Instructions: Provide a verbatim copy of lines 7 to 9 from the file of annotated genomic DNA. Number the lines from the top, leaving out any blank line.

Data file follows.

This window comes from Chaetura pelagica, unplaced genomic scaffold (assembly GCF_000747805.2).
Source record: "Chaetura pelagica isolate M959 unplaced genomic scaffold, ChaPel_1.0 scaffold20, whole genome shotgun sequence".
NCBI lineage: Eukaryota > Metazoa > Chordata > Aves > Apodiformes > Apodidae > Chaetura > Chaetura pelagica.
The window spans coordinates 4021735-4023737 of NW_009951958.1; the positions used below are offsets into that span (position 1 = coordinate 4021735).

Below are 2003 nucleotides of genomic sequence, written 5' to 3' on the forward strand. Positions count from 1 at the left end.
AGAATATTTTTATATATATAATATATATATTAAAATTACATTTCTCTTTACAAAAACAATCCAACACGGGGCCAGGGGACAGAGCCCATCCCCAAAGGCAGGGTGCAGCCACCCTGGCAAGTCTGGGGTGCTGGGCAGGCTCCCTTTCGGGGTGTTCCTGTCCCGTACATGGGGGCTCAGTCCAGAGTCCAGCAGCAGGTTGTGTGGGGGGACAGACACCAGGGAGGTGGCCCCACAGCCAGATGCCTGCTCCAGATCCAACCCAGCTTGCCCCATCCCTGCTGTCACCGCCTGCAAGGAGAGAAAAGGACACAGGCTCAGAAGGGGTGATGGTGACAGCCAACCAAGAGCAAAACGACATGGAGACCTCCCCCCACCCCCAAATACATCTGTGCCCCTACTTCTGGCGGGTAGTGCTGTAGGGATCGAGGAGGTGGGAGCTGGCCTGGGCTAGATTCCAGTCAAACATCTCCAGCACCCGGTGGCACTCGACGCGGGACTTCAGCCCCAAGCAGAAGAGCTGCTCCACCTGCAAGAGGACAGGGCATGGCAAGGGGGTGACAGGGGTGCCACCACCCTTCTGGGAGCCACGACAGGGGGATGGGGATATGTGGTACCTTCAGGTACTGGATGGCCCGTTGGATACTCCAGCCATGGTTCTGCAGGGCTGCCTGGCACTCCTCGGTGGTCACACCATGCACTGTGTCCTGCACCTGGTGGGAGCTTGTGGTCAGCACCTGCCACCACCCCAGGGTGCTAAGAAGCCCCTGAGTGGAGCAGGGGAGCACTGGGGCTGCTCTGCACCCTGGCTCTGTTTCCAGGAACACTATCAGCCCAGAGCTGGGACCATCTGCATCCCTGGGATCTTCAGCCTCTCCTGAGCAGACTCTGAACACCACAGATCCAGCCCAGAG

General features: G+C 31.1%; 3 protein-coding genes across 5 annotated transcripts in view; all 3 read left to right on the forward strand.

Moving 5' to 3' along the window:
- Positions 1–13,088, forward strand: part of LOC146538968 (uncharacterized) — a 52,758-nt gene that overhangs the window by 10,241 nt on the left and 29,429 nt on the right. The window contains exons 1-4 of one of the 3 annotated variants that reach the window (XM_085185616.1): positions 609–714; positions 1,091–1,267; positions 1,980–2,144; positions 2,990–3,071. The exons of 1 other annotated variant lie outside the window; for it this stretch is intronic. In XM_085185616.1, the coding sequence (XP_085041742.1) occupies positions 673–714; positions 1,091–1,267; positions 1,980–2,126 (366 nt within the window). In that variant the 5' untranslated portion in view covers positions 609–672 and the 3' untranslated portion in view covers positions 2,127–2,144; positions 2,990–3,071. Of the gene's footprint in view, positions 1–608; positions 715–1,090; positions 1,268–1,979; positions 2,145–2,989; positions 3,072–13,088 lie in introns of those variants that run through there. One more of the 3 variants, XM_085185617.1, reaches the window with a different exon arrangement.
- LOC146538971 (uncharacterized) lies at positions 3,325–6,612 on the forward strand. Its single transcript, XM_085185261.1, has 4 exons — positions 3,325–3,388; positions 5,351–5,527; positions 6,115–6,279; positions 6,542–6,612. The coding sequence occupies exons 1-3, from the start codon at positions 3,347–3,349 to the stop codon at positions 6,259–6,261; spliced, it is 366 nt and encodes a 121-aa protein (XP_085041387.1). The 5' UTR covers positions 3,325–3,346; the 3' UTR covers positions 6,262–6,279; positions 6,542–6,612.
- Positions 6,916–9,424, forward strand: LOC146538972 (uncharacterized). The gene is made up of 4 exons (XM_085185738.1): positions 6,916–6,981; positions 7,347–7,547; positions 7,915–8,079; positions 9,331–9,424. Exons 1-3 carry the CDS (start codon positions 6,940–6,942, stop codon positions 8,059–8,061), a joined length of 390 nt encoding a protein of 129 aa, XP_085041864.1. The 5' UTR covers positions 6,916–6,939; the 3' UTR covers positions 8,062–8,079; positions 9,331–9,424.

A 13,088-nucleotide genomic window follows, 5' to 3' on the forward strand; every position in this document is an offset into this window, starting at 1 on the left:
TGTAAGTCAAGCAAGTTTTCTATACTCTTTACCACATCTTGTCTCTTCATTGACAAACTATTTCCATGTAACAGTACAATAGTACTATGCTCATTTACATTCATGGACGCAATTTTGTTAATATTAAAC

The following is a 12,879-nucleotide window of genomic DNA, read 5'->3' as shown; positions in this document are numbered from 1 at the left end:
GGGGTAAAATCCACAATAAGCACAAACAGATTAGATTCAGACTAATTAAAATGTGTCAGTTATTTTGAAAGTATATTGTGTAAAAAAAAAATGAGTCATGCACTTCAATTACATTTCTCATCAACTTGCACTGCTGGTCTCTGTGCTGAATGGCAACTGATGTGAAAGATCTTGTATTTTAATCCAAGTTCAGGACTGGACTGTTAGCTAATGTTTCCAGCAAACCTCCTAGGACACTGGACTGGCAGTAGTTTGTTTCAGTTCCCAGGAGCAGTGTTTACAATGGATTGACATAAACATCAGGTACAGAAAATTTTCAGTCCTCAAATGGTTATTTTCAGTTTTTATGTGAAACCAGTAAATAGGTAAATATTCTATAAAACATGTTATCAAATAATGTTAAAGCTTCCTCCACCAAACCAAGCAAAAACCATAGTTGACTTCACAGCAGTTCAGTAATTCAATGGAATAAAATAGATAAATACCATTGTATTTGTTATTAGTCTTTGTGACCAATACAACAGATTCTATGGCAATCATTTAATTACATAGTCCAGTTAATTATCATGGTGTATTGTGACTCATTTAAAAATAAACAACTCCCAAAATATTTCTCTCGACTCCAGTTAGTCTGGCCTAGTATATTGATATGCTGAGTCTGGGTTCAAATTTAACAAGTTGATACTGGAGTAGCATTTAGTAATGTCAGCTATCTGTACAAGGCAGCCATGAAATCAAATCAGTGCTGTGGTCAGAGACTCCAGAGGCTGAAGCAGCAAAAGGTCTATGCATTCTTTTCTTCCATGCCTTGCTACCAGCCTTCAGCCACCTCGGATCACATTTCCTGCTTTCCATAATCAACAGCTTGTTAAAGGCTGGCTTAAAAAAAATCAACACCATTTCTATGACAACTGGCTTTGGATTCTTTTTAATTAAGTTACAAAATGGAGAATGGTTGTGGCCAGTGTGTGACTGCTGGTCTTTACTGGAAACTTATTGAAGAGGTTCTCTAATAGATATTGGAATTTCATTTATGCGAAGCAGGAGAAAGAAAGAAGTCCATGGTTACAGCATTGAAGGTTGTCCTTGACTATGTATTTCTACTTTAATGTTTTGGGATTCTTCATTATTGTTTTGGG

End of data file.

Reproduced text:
General features: G+C 31.1%; 3 protein-coding genes across 5 annotated transcripts in view; all 3 read left to right on the forward strand.

Moving 5' to 3' along the window:
- Positions 1–13,088, forward strand: part of LOC146538968 (uncharacterized) — a 52,758-nt gene that overhangs the window by 10,241 nt on the left and 29,429 nt on the right. The window contains exons 1-4 of one of the 3 annotated variants that reach the window (XM_085185616.1): positions 609–714; positions 1,091–1,267; positions 1,980–2,144; positions 2,990–3,071. The exons of 1 other annotated variant lie outside the window; for it this stretch is intronic. In XM_085185616.1, the coding sequence (XP_085041742.1) occupies positions 673–714; positions 1,091–1,267; positions 1,980–2,126 (366 nt within the window). In that variant the 5' untranslated portion in view covers positions 609–672 and the 3' untranslated portion in view covers positions 2,127–2,144; positions 2,990–3,071. Of the gene's footprint in view, positions 1–608; positions 715–1,090; positions 1,268–1,979; positions 2,145–2,989; positions 3,072–13,088 lie in introns of those variants that run through there. One more of the 3 variants, XM_085185617.1, reaches the window with a different exon arrangement.